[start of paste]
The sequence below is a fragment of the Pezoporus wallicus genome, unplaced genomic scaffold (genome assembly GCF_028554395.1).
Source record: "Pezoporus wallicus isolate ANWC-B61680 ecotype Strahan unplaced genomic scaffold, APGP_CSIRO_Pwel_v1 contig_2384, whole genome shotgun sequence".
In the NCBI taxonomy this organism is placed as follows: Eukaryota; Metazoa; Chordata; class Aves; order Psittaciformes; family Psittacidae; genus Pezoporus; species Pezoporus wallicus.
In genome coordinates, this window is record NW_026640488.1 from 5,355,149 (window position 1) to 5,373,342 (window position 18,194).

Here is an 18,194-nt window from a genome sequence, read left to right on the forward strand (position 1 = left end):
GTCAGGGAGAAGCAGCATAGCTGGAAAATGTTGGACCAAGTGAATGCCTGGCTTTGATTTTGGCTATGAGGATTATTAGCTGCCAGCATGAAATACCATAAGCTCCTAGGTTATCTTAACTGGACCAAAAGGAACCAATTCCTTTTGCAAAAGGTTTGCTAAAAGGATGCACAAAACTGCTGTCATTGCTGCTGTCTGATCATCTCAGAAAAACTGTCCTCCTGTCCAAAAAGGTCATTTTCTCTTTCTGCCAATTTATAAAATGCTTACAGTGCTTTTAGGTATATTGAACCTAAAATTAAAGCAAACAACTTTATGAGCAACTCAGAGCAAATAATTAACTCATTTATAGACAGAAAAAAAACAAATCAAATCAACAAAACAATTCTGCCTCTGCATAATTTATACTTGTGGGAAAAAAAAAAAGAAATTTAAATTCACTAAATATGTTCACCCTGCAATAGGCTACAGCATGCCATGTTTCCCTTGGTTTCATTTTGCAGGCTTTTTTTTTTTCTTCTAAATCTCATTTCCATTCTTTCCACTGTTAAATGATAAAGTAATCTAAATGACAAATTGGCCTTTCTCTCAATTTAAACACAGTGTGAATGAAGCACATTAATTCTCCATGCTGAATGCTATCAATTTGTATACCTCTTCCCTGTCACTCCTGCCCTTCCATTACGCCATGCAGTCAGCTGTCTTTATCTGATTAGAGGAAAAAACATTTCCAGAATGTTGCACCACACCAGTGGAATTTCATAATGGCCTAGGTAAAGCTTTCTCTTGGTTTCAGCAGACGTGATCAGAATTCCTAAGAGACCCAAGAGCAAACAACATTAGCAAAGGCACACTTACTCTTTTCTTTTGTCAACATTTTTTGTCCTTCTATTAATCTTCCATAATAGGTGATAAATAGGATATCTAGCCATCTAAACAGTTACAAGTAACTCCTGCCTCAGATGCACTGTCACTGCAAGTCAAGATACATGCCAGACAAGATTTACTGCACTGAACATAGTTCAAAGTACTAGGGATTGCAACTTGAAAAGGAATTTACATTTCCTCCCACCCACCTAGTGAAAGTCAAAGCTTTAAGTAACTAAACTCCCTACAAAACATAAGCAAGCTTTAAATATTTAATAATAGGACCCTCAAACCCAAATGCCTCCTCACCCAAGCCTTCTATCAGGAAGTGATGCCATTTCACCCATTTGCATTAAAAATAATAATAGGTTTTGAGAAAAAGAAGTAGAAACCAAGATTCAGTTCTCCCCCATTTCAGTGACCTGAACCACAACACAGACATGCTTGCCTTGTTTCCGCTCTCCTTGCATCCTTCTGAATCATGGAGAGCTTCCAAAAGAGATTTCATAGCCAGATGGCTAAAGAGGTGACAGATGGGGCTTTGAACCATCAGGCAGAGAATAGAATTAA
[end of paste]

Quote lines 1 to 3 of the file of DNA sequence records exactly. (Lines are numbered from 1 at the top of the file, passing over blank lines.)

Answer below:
The sequence below is a fragment of the Pezoporus wallicus genome, unplaced genomic scaffold (genome assembly GCF_028554395.1).
Source record: "Pezoporus wallicus isolate ANWC-B61680 ecotype Strahan unplaced genomic scaffold, APGP_CSIRO_Pwel_v1 contig_2384, whole genome shotgun sequence".
In the NCBI taxonomy this organism is placed as follows: Eukaryota; Metazoa; Chordata; class Aves; order Psittaciformes; family Psittacidae; genus Pezoporus; species Pezoporus wallicus.